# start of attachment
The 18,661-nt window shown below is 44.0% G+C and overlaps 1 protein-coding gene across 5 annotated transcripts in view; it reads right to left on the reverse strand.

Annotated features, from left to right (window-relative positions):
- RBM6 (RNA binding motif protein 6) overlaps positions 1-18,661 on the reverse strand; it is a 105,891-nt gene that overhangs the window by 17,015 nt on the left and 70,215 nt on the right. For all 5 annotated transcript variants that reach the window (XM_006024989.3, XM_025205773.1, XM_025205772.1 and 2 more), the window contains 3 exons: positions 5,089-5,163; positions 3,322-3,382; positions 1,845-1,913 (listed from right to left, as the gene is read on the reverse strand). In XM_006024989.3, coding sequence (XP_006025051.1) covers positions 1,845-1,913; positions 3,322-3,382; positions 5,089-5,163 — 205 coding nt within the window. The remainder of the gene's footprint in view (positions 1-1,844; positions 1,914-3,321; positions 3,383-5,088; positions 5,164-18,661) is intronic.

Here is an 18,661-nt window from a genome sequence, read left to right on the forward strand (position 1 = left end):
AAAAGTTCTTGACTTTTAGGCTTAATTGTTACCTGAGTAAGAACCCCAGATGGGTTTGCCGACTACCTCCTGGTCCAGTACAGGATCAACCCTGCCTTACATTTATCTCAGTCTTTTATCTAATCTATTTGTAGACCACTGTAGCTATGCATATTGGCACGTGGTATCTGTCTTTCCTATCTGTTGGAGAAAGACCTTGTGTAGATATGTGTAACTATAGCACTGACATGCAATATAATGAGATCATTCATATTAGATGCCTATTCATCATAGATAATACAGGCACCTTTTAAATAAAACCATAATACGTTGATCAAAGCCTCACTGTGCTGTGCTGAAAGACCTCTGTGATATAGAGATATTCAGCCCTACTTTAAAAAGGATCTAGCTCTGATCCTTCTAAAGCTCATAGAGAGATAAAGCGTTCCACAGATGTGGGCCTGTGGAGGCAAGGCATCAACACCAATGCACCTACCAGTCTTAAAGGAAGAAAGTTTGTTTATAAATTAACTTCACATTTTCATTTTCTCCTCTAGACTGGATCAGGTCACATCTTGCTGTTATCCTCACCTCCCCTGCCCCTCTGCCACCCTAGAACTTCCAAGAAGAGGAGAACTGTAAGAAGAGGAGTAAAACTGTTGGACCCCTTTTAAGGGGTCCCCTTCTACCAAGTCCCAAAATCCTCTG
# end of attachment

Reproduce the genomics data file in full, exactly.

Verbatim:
The 18,661-nt window shown below is 44.0% G+C and overlaps 1 protein-coding gene across 5 annotated transcripts in view; it reads right to left on the reverse strand.

Annotated features, from left to right (window-relative positions):
- RBM6 (RNA binding motif protein 6) overlaps positions 1-18,661 on the reverse strand; it is a 105,891-nt gene that overhangs the window by 17,015 nt on the left and 70,215 nt on the right. For all 5 annotated transcript variants that reach the window (XM_006024989.3, XM_025205773.1, XM_025205772.1 and 2 more), the window contains 3 exons: positions 5,089-5,163; positions 3,322-3,382; positions 1,845-1,913 (listed from right to left, as the gene is read on the reverse strand). In XM_006024989.3, coding sequence (XP_006025051.1) covers positions 1,845-1,913; positions 3,322-3,382; positions 5,089-5,163 — 205 coding nt within the window. The remainder of the gene's footprint in view (positions 1-1,844; positions 1,914-3,321; positions 3,383-5,088; positions 5,164-18,661) is intronic.

Here is an 18,661-nt window from a genome sequence, read left to right on the forward strand (position 1 = left end):
AAAAGTTCTTGACTTTTAGGCTTAATTGTTACCTGAGTAAGAACCCCAGATGGGTTTGCCGACTACCTCCTGGTCCAGTACAGGATCAACCCTGCCTTACATTTATCTCAGTCTTTTATCTAATCTATTTGTAGACCACTGTAGCTATGCATATTGGCACGTGGTATCTGTCTTTCCTATCTGTTGGAGAAAGACCTTGTGTAGATATGTGTAACTATAGCACTGACATGCAATATAATGAGATCATTCATATTAGATGCCTATTCATCATAGATAATACAGGCACCTTTTAAATAAAACCATAATACGTTGATCAAAGCCTCACTGTGCTGTGCTGAAAGACCTCTGTGATATAGAGATATTCAGCCCTACTTTAAAAAGGATCTAGCTCTGATCCTTCTAAAGCTCATAGAGAGATAAAGCGTTCCACAGATGTGGGCCTGTGGAGGCAAGGCATCAACACCAATGCACCTACCAGTCTTAAAGGAAGAAAGTTTGTTTATAAATTAACTTCACATTTTCATTTTCTCCTCTAGACTGGATCAGGTCACATCTTGCTGTTATCCTCACCTCCCCTGCCCCTCTGCCACCCTAGAACTTCCAAGAAGAGGAGAACTGTAAGAAGAGGAGTAAAACTGTTGGACCCCTTTTAAGGGGTCCCCTTCTACCAAGTCCCAAAATCCTCTG